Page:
The Old Jewish Cemetery in Lublin
Last week our team went for a visit to our very old friends and spiritual mentors in the Old Jewish cemetery in Lublin. Every visit to this cemetery brings new discoveries and excitement with it, for although it isn’t so big anymore nowadays, this cemetery is the oldest existing cemetery in Poland, and some of the most fascinating and important Rabbis are buried there.
We began our visit with Rabbi Yaakow Kopelman. R. Kopelman is the owner of the oldest gravestone in Poland still standing in its original place, died and buried in 1541. His stone tells us how truly ancient this cemetery is, and also gives us information about the Jewish community in Lublin in the 15th c. Next to R. Kopelman there are two more ancient graves, belonging to Abraham Ben Uszaja and his daughter, also from the middle of the 15th c.
The ancient cemetery, once full of amazingly beautiful graves with Jewish engraves from different times and styles, is today much smaller than it was a hundred years ago. Two world wars and a period of neglect lasting until the 90’s, had left some of its stones in a very poor shape, making it hard to read and recognize them. But one special tombstone stands out from the others for its almost intact condition and mystical vivid coloures. that is the tomb of the Rabbi Yaakov Yitzchak Horowitz - the Seer of Lublin.
The Seer grave, kept today inside a locked Ohel, was recoloured and restored according to its original state. It was almost unharmed over the 2nd world war, as the stories claim that even the Nazi soldiers were afraid to damage it, and suffer the consequences of the Lubliner’s curse. There is not enough space to share here the many stories surrounding the Seer’s name, so you will have to come with us for a tour and hear them in person.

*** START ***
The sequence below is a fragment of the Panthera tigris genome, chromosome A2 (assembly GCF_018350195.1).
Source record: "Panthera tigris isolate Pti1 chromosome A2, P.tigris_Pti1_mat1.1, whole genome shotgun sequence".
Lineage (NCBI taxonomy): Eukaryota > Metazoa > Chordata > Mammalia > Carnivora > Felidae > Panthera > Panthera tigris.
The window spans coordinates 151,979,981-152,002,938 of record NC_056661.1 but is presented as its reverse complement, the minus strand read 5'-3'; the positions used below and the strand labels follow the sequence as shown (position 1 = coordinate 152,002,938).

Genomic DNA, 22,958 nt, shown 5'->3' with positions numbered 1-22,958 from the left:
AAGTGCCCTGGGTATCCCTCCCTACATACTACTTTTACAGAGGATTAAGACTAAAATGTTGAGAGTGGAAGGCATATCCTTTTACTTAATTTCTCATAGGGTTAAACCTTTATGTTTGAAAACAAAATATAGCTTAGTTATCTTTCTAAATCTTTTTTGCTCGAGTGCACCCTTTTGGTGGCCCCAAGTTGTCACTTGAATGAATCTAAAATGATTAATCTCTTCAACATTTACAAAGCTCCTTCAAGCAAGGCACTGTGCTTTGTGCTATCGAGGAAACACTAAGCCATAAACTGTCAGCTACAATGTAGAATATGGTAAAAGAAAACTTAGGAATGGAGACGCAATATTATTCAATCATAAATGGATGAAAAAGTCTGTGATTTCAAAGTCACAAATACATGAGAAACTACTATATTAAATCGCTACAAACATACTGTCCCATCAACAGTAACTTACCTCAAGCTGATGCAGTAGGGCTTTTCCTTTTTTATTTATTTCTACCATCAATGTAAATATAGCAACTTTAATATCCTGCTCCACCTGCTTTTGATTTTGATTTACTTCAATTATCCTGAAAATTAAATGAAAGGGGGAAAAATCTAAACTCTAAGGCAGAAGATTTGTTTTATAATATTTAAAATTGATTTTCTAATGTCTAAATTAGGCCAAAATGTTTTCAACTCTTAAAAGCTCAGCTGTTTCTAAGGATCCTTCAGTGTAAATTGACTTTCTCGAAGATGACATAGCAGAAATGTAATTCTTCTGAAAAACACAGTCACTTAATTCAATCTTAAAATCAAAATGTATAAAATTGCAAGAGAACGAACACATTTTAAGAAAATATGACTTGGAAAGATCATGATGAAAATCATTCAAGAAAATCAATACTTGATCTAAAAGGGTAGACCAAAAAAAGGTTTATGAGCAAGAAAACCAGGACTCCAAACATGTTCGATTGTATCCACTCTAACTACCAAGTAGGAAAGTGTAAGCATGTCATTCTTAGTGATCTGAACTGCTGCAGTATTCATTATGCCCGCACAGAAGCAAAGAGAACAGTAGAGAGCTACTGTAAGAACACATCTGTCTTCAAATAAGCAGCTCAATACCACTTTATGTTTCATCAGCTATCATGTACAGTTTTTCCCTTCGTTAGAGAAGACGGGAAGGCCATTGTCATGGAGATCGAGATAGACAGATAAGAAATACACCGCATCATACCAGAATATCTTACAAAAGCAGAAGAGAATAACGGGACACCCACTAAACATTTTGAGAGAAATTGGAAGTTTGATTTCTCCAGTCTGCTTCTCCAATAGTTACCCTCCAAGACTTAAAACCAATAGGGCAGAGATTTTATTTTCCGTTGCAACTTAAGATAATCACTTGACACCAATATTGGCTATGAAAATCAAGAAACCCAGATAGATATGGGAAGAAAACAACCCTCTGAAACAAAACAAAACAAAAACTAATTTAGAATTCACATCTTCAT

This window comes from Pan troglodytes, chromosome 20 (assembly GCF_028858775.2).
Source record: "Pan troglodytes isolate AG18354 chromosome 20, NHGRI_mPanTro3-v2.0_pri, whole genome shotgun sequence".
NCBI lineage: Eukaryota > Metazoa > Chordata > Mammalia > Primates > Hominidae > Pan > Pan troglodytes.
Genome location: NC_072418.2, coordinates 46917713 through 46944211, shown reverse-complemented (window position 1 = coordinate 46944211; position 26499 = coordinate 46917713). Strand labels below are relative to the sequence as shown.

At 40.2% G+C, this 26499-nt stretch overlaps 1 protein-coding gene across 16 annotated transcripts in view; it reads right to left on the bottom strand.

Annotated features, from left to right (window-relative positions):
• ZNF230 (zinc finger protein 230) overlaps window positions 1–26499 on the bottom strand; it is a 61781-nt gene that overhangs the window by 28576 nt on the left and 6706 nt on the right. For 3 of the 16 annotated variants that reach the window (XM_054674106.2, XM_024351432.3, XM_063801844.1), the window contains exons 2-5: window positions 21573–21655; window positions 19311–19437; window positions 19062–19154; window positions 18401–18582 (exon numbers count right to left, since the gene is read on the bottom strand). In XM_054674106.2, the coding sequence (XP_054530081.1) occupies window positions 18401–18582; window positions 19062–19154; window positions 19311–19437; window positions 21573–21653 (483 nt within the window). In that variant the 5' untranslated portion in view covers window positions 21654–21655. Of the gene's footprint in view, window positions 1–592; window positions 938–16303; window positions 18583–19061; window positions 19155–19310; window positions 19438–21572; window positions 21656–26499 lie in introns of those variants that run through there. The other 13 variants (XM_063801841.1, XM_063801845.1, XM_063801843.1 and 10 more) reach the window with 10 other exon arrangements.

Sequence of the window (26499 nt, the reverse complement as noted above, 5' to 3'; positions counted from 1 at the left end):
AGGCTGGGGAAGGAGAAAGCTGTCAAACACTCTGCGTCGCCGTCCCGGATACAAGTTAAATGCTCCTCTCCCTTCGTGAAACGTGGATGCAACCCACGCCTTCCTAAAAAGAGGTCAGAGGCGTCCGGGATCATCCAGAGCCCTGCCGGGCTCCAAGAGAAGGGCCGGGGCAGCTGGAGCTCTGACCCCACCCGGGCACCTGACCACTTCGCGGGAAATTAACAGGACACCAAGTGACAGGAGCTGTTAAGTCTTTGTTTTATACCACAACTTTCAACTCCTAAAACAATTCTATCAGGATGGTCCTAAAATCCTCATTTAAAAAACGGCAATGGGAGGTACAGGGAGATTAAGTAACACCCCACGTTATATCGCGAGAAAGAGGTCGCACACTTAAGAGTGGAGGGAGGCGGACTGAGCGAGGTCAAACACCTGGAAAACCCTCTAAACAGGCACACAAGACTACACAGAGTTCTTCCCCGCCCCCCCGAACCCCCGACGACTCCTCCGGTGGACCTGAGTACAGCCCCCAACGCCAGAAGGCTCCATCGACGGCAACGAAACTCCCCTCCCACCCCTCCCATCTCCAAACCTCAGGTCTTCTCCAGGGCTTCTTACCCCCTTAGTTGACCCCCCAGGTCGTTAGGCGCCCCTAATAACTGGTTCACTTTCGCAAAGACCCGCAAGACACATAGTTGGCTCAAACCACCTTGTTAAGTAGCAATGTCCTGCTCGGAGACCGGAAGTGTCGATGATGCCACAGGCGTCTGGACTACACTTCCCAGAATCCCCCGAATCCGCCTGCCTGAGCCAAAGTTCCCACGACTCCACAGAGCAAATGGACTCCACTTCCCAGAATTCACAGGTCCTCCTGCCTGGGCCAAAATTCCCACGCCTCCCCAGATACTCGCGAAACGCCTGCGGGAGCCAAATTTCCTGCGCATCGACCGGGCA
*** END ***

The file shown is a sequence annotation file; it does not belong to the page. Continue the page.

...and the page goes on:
One story, nevertheless, takes us further into the graveyard, and to one of the great prides of the Jewish community of Lublin. The story goes, that whenever someone came to seek the Seer’s advice with sorrow in his eyes, the old Rabbi would tell him to go to the grave of Shalom Shachna and lay flat on it. He would add then, that all the great Rabbis who were buried in this cemetery are now in Israel, in the great Yeshivah of our Lord, all except for Rabbi Shachna, who lonely stayed behind to guard this city and its Jewish community. Rabbi Shachna’s stone is also visible and preserved in the cemetery to this day. It is a big and white stone, fitting to the old style of Ashkenazi engravings.
Not far from R. Shachna’s grave we could find one of the many sad evidences to the destruction made to this cemetery by the war - a tombstone that is no longer recognizable because of a large hole that was blasted into it in the 2nd world war. Some of the other stones around this one still bare visible bullet holes, revealing to us a little glimpse from the painful story of the community this cemetery belonged to. We walked further in, taking advantage of the winter that cleared a little of the bush that covers some of the cemetery’s parts in the summer.
On the top of the hill, in the heart of the cemetery, we were happy to meet another old friend, the renowned leader of the Lublin Jewish community, a great scholar and the first Rector of the Lublin Yeshiva, Rabbi Solomon Luria. Hamaharshal’s tomb, although somewhat damaged, still stands in the cemetery until today, along with a commemoration stone that was added to it in recent years.
From up here you can really see how high and noticeable this cemetery is, standing on an ancient tumulus watching over the city. This is also one of the reasons that contributed to the devastation it suffered over the centuries, for it’s been used as sort of a natural hill Keep for armies stationed in the city. Many other stories about the people buried in the cemetery were shared between us, as we went back down that steep hill, escaping the cold day that finally made his victory over us, and we continued to share our stories of the Seer, and other key figures, over a warm bowl of soup back in the old town.
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